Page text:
Ah, Thanksgiving. What better way to celebrate than a column about stealing?
I always liked Ron Paul. While perhaps the most homophobic, anti-big government person I’d ever seen, I had a real respect for the way he answered questions; he answered off the top of his wise bald head, not with a lame stump speech. With his little arms and big dreams, it’s a shame he never got on the ticket for the GOP.
His son, Sen. Rand Paul (R-KY), is already running for president, aiming for the 2016 nomination his father could never realize. He’s been on Fox News after Obama’s Syria speech, held a 13-hour filibuster against the drone program and, most recently, shared Ted Cruz’s spotlight during October’s government shutdown.
Lately, though, Paul hasn’t been the symbol of young, hip conservatism he fancies himself. He’s being called a plagiarist, accused of stealing from Wikipedia and the Heritage Foundation.
Maybe the Senate should start using TurnItIn?
Side note: The problem isn’t that Sen. Paul stole from Wikipedia. Just as there is a War on Women in this country, there is a War on Wikipedia in Shaker. Currently we have a sort-of Don’t Ask, Don’t Tell policy with Wikipedia. Teachers and librarians may speak out against it, but the students will never admit to it. And often, teachers won’t directly ask about it either.
This isn’t uniquely a Shaker thing, though. The high school is just training kids for college, when sourcing expectations will be higher. Funny, though, how the expectations fall if you’re a senator.
But, friends, it doesn’t have to be this way! I’d direct teachers, librarians and administrators to this Nature study that found the Encyclopedia Britannica only marginally more accurate than Wikipedia.
Shaker’s aversion to Wikipedia is antiquated. Sure, Wiki-abstinence is the only sure-fire way to avoid Rand Paul-esque plagiarism, but most students aren’t doing that. Most students are sourcing unsafely, not realizing the risks to them and their project partners.
We must recognize that this is happening. Instead of discouraging Wikipedia completely, the school should teach kids to practice safe sourcing. Teachers and librarians should demonstrate ways for students to avoid unwanted plagiarism. Students should talk openly and frankly with their project partners, stressing the need for safe, consensual Wikipedia use.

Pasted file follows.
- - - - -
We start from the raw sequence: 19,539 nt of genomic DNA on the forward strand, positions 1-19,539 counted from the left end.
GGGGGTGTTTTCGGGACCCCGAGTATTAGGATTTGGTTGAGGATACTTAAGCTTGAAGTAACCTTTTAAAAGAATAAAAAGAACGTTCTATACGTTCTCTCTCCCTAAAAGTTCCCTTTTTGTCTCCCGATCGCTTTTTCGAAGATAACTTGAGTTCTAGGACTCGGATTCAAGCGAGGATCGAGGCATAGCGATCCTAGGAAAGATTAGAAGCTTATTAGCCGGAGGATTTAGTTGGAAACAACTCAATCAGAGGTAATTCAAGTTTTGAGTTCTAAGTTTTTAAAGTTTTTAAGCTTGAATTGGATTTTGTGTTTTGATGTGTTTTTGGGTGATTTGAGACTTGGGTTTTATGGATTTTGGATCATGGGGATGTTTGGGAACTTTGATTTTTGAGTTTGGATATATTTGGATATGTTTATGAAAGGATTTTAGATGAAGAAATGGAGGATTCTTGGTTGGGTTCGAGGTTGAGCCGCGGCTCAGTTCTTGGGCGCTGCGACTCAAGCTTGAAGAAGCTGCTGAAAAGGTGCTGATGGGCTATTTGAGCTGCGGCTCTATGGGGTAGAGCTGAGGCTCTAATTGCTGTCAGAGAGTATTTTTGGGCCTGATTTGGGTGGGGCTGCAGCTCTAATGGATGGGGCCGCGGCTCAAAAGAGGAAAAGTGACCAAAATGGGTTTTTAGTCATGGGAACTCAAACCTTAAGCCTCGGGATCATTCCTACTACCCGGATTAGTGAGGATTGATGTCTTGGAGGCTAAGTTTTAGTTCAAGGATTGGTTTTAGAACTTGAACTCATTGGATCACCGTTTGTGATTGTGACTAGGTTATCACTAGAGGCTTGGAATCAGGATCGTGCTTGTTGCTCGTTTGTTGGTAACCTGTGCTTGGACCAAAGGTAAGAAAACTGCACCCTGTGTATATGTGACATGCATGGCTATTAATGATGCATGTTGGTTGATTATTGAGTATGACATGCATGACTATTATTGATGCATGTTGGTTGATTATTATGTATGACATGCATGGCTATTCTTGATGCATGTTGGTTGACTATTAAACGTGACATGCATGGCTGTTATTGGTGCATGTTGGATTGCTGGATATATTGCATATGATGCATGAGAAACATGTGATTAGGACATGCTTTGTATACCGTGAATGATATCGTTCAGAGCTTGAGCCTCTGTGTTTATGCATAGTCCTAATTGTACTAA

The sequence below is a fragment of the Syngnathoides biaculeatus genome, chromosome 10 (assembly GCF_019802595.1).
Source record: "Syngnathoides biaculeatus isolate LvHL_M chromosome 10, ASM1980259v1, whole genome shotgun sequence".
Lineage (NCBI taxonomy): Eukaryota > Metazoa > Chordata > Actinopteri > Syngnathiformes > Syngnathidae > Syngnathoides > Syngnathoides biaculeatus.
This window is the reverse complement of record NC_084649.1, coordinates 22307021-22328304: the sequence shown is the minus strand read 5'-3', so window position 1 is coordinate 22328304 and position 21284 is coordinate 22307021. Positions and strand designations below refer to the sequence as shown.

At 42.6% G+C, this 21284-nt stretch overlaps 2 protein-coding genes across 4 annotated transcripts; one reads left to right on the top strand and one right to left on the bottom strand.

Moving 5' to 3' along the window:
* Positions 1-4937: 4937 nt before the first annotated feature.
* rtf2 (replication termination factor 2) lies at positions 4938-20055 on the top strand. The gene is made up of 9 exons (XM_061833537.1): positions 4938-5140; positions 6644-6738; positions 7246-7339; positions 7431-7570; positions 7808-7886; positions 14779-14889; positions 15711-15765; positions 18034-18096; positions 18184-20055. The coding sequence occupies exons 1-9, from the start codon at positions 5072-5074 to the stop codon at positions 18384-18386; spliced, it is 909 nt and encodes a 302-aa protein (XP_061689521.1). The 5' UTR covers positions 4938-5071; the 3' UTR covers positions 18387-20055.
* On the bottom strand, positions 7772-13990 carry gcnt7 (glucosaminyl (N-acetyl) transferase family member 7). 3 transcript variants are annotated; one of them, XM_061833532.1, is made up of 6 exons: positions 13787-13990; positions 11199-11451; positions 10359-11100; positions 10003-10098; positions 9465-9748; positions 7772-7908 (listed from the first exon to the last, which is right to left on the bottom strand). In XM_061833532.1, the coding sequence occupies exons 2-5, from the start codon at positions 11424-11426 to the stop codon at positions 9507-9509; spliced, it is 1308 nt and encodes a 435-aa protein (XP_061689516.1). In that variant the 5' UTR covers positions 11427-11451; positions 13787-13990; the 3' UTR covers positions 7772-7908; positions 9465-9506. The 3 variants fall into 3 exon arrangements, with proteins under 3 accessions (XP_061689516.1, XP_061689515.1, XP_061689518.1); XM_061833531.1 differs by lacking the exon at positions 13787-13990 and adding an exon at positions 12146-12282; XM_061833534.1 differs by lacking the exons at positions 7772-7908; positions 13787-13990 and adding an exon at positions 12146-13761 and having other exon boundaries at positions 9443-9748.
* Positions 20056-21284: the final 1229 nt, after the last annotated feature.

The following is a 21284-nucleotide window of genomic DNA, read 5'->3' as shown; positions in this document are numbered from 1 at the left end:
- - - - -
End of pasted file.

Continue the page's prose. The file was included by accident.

Using Wikipedia is an important part of every young person’s life. I urge the school to realize that and teach kids accordingly.
But anyway, back to Rand Paul.
The problem isn’t where he stole from, but the fact that he did it. Either his judgement is so terrible, his staff is so mismanaged or his ego is so large that he thinks he’s above the law. I’m leaning toward the second, and a bit toward the third.
Regardless of the reason, if Paul can’t cite his sources at a 10th-grade level, it scares me that he wants to be president. If he can’t use Wikipedia responsibly, how can he be competent enough to negotiate treaties and write budgets? If he can’t manage his staff, how can we trust him to be the commander-in-chief of the world’s largest army?
Even if the plagiarism scandal has been overblown — and perhaps it has a bit — he knows what he did was wrong. A middle schooler would know what Paul did was wrong. Someone get this guy a NoodleBib account.
During the 1988 Democratic primaries, then Delaware Sen. Joe Biden was accused of plagiarizing a British Labor Party leader’s speech on multiple occasions. Biden eventually withdrew from the race.
Unlike Biden, this is not the end of Paul’s presidential run. Americans are very, very forgetful. When the primaries begin in more than two years, few will remember Plagiarism-gate, and even fewer will care.
However, for the first time in this 2016 “campaign,” if we can call it that this early, Paul has lost credibility. He looks dishonest and disorganized. Among Republican contenders, his once strong momentum has shifted to New Jersey Gov. Chris Christie.
But we have a long way to go. There are still more than 1,050 days until Election Day 2016 and at least another 750 until the Iowa caucuses. So can we stop talking about 2016 already?
Then again, nothing says Thanksgiving like shouting about politics.